Obama signing state aid bill

House passes state aid bill; Obama signs into law

By Lisa Lambert

(Reuters) – The House of Representatives on Tuesday approved, and President Barack Obama promptly signed into law, an election-year bill providing $26 billion to struggling states by closing tax loopholes for multinational companies and cutting food aid to the poor.

The Democratic-controlled House of Representatives gave final congressional approval to the bill on a largely party-line vote of 247 to 161.

Democratic House Speaker Nancy Pelosi took the rare step of summoning House members back to Washington during their summer recess for a final vote on the measure after the Senate approved the legislation last week.

The bill will give states, hard-hit by the U.S. economic downturn, $16 billion more for Medicaid, the health insurance program for the poor, and $10 billion for education in the hopes they can avoid making steep cuts in already-lean budgets.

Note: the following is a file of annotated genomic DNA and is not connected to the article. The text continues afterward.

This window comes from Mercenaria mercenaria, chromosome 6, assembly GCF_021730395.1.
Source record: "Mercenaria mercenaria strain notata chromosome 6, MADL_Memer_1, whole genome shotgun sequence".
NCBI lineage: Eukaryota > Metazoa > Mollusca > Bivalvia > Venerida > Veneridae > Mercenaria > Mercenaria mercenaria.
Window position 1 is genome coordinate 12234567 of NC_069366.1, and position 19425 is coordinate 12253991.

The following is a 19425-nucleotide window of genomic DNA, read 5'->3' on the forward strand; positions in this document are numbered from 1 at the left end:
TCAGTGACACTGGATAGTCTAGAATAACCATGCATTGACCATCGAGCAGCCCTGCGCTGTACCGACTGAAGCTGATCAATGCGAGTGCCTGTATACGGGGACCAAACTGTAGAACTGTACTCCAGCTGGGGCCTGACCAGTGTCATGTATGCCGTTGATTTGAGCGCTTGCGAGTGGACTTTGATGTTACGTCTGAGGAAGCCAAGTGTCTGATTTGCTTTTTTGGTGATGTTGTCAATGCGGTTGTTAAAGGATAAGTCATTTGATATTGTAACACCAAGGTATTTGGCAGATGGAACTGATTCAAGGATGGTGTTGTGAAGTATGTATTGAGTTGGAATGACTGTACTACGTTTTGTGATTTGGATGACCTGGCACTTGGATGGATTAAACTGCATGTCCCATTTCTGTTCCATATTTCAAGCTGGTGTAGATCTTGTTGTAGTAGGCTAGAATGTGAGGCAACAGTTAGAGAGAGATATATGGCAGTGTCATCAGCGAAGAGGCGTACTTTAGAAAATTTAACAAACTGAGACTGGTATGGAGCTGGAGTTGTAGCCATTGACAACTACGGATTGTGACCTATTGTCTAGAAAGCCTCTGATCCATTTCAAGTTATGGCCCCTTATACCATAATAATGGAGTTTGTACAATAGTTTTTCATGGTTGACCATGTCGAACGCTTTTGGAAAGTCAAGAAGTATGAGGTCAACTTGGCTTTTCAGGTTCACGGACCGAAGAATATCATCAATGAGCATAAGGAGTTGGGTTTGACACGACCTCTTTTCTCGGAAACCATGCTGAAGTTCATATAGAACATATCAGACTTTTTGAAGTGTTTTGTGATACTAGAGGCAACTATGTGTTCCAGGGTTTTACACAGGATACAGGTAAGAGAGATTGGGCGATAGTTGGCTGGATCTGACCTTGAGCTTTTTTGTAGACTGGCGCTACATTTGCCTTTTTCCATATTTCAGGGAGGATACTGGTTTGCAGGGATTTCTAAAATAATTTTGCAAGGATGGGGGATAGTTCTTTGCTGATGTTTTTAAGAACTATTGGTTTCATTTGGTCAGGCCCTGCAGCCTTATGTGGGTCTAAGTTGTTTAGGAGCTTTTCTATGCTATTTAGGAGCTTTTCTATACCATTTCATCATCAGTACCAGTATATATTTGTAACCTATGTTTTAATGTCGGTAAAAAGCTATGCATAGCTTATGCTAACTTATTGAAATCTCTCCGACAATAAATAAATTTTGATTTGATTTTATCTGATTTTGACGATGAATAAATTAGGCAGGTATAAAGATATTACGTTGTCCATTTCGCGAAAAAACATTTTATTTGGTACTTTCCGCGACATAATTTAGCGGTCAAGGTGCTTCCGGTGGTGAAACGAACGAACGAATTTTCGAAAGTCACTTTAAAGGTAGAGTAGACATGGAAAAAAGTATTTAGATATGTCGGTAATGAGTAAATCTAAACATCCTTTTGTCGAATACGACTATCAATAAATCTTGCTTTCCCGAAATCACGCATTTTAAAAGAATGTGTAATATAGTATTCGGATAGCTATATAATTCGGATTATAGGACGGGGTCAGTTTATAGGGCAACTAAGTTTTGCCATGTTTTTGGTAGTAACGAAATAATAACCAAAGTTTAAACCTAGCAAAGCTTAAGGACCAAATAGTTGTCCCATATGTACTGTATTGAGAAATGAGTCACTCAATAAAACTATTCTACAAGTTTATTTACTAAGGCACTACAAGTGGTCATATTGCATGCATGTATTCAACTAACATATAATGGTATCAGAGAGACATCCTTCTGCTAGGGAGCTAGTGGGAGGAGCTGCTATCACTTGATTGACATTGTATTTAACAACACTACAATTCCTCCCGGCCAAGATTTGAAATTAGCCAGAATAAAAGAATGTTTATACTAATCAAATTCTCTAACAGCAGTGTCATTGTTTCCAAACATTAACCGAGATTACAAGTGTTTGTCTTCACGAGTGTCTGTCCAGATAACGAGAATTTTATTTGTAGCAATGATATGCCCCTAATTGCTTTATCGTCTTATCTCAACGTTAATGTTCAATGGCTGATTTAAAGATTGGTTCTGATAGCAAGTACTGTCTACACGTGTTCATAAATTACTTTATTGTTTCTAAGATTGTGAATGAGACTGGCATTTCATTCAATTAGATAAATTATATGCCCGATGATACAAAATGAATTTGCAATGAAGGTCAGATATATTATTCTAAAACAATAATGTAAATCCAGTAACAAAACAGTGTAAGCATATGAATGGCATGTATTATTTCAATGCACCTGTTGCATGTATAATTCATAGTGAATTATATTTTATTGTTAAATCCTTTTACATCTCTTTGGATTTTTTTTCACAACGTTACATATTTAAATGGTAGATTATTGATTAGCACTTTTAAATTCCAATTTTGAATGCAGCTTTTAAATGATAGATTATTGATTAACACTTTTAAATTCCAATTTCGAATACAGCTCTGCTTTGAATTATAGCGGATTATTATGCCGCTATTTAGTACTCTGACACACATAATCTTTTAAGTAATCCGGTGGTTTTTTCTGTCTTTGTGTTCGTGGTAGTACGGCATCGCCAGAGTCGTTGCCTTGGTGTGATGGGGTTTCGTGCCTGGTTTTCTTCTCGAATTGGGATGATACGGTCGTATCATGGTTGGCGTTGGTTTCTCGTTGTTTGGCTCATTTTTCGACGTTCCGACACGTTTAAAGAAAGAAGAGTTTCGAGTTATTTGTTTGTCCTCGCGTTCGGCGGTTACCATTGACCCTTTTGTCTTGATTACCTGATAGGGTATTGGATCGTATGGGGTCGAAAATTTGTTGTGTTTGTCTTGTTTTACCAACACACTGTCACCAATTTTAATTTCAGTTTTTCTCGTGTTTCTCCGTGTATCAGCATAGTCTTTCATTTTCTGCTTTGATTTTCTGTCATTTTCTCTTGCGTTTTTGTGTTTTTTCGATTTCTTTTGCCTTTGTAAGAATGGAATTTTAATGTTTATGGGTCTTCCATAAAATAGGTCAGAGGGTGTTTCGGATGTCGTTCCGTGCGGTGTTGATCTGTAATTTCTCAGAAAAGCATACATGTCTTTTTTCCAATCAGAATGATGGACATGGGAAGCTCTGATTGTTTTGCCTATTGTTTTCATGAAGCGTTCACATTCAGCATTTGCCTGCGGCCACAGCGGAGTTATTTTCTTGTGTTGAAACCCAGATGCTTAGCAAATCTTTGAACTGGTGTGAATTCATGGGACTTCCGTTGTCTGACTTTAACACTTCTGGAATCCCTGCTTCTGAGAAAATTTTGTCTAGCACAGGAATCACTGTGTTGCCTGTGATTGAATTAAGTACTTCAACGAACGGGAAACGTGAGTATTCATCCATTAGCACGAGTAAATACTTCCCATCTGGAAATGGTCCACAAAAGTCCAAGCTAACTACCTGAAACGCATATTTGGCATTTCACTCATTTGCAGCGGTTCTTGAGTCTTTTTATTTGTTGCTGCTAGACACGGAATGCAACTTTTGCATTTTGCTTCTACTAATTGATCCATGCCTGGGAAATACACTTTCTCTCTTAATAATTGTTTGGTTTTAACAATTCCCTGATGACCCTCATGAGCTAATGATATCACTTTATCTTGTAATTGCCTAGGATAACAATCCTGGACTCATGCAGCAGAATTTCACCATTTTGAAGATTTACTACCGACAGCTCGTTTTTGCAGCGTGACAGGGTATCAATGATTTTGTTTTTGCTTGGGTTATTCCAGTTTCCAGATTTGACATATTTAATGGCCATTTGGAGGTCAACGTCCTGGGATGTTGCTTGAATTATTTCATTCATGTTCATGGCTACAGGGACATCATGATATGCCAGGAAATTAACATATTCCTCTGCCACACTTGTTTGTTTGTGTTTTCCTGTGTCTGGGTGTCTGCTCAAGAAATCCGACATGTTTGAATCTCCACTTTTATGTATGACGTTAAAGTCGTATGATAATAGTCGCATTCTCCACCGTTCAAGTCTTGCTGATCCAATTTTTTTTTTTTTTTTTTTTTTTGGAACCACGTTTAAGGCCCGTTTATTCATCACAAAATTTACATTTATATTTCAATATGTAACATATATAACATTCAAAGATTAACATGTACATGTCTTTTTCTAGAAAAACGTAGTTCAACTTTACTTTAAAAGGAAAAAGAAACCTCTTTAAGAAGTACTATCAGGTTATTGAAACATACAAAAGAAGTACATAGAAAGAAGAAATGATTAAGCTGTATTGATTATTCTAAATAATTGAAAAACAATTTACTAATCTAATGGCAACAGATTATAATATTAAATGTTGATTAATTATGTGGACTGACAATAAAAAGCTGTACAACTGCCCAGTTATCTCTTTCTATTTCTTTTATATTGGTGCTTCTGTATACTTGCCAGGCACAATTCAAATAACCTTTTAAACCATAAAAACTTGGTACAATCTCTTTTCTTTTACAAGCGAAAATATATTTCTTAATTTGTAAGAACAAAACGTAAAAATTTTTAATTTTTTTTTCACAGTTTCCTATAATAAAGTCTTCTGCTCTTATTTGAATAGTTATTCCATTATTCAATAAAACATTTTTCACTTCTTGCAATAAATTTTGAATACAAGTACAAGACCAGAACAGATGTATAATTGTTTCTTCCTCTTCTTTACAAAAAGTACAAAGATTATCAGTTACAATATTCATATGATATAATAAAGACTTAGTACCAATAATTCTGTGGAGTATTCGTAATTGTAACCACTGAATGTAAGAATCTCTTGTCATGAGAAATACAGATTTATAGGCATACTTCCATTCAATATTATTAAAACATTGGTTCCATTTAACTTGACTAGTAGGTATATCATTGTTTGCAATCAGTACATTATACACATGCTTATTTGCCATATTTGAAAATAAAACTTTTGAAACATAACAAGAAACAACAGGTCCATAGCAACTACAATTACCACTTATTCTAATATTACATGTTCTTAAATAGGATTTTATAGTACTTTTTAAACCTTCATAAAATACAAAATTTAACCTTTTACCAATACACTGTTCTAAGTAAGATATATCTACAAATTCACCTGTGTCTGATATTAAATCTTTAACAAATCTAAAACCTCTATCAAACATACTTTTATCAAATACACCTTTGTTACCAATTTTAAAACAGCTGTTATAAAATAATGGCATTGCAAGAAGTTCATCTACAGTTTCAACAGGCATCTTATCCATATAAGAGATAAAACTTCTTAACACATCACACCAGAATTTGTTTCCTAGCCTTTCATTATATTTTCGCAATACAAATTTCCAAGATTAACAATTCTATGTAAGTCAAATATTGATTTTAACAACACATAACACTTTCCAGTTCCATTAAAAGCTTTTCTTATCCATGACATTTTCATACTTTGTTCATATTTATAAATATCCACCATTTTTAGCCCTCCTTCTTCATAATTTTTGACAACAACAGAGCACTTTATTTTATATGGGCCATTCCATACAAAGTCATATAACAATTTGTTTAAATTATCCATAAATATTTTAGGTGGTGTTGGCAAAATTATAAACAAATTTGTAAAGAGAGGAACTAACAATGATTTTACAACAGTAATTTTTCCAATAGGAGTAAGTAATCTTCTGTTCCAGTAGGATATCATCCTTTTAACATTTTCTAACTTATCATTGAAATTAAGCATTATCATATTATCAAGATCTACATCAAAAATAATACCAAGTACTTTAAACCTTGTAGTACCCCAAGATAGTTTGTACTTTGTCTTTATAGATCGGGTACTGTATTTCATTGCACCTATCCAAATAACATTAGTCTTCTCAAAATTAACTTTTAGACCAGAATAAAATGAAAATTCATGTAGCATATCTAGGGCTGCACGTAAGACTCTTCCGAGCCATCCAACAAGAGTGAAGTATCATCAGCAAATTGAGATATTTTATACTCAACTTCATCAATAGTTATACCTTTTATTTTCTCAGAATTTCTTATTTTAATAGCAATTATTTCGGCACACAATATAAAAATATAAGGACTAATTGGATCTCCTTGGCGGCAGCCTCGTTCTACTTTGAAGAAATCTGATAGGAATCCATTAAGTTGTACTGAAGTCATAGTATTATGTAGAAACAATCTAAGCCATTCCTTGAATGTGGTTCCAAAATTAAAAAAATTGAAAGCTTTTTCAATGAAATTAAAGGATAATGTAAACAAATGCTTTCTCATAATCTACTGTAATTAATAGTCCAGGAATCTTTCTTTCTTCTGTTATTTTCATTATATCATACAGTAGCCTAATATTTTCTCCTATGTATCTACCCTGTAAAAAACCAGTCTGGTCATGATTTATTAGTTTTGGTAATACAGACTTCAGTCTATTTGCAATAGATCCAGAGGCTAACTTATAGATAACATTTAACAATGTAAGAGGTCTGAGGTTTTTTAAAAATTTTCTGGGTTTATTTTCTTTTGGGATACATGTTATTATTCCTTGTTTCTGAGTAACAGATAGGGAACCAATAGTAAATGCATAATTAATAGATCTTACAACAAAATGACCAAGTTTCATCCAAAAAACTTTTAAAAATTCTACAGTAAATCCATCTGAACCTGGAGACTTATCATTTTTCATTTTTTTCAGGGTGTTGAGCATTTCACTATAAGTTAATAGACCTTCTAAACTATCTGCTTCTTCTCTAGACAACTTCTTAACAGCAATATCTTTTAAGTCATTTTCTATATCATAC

Budget gaps for the 50 U.S. states could total as much as $120 billion over the next year. States have slashed funding for everything from government employees to education since their revenues began collapsing in 2008 because of the weak U.S. economy.

“Economists have told us that if this legislation were not passed and these jobs were not saved and the budgets of the states were not stabilized we would go into another deep recession, like the one we inherited from the previous administration,” Pelosi said, referring to the Republican Bush administration.

Republicans are trying to take back control of Congress from the Democrats in November’s congressional elections. Republicans hope to build on voter anger over the size of the U.S. budget deficit, projected at $1.47 trillion this year, by emphasizing the measure’s price tag.

“Everyone knows that state budgets have been hit hard and no one wants teachers or police officers to lose their jobs,” said House Republican leader John Boehner, who opposed the bill. “But where do the bailouts end?”

Democrats want to convince voters they can strengthen a fragile economic recovery and bring down the country’s unemployment rate, currently 9.5 percent.

To read more, visit: http://www.reuters.com/article/idUSTRE67945S20100811

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